I have found that most reasonable people are willing to engage in a meaningful conversation and are often surprised to find out the facts about Realtor commissions. So let’s debunk the falsehoods and get to the truth…
Myth # 1: Brokers make too much money.
Every brokerage is set up slightly different, but there are some common threads. For example, the brokerage is made up of a bunch of “agents” who represent the broker of record. People use the words “broker” and “agent” wrong all the time and the ones who use it arrogantly are my favorite–they often inflate their intelligence and they’re actually using some of the most basic terms wrong–it’s hard to keep a straight face.
The majority of the commission goes to the agents, who are sole proprietors (aka small business owners, paying for all their overhead and a high tax rate), and the “house” or broker of record keeps some percentage to cover various insurances, staff to run the documents properly to avoid litigation, usually some form of marketing department that helps, etc. That amount is usually a small percentage, depending on the experience and volume of the agent. The more an agent produces, the more the agent takes home and the less the “house” takes. Again, there are some agencies who have things set up differently, but in general, the less the “house” takes, the fewer resources they usually provide.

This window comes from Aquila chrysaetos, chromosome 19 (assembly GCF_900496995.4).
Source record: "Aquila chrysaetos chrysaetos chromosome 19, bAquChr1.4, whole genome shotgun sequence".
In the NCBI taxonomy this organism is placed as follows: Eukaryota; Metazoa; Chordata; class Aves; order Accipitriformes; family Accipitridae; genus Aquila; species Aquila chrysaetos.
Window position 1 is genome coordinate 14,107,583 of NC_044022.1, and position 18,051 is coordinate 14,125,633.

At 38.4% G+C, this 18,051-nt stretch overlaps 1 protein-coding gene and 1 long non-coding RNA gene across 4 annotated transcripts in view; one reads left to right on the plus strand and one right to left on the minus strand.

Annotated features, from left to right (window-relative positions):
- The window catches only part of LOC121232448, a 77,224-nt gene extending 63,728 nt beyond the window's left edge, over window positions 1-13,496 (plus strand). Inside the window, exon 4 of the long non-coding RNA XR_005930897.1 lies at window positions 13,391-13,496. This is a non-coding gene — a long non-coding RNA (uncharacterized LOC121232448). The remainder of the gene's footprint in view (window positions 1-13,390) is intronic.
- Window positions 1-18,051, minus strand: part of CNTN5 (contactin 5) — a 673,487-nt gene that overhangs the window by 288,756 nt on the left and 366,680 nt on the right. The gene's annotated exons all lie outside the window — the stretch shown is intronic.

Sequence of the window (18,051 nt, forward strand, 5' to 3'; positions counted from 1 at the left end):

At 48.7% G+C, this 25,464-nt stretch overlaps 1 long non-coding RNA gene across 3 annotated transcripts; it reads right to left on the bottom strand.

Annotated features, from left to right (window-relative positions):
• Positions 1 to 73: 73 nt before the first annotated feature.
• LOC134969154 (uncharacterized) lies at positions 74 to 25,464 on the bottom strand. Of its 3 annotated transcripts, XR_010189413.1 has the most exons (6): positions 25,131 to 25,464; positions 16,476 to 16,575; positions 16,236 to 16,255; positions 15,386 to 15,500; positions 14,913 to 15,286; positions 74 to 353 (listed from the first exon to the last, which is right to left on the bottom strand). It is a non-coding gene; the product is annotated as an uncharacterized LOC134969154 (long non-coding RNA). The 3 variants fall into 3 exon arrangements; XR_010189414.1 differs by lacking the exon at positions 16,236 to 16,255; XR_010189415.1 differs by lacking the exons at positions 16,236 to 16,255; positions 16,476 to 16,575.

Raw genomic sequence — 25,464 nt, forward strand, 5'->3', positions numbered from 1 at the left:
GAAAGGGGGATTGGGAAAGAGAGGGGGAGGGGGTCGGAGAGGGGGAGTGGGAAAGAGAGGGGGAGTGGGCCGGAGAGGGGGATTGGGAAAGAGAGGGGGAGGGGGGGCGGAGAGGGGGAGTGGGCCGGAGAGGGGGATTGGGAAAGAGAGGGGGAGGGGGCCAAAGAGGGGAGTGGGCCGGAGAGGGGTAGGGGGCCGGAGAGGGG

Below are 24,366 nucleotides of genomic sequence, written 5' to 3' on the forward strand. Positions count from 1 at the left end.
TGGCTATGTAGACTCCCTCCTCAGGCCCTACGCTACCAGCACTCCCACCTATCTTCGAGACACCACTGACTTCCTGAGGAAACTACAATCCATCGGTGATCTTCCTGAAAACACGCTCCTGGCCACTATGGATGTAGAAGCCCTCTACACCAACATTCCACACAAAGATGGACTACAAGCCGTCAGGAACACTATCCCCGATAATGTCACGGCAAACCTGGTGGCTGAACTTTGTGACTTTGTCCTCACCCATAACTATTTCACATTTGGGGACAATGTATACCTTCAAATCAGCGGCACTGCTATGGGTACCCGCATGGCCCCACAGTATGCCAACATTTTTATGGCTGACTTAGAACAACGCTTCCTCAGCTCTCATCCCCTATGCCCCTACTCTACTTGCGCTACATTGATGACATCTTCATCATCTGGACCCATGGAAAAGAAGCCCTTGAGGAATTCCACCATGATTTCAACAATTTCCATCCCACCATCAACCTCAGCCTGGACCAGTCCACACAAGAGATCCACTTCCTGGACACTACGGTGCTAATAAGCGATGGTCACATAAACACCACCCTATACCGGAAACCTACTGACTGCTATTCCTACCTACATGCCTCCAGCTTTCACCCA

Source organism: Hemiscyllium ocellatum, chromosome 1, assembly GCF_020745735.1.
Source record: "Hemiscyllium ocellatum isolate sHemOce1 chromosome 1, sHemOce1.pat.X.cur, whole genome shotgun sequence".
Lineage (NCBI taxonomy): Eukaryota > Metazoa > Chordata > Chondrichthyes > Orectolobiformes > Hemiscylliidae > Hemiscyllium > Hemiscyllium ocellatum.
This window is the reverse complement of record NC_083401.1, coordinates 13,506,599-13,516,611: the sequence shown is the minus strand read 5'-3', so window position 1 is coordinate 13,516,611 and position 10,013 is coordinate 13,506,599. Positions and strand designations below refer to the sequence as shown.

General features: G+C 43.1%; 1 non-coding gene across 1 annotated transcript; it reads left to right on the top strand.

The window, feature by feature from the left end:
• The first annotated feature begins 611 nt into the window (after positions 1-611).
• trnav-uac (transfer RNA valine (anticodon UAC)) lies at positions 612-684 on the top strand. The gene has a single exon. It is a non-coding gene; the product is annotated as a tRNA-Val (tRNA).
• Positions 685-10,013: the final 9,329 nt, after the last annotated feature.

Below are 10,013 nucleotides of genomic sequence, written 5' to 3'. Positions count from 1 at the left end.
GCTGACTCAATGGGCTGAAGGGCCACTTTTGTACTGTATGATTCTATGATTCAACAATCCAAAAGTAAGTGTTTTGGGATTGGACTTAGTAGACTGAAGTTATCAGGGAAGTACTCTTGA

So, for example, our firm, Allie Beth Allman & Associates sold over $2 billion in 2018. We have over 300 agents selling under the Allie Beth brokerage and the majority of the commissions go to the agents who made the actual sales. The firm itself, aka “the house,” keeps a very small percentage of that. One of the reasons I adore being at Allie Beth is because they are very agent focused, not necessarily brokerage focused. Meaning, they want to equip you to build your business and in building your business, they build their business. It’s a people centered model and that works for me.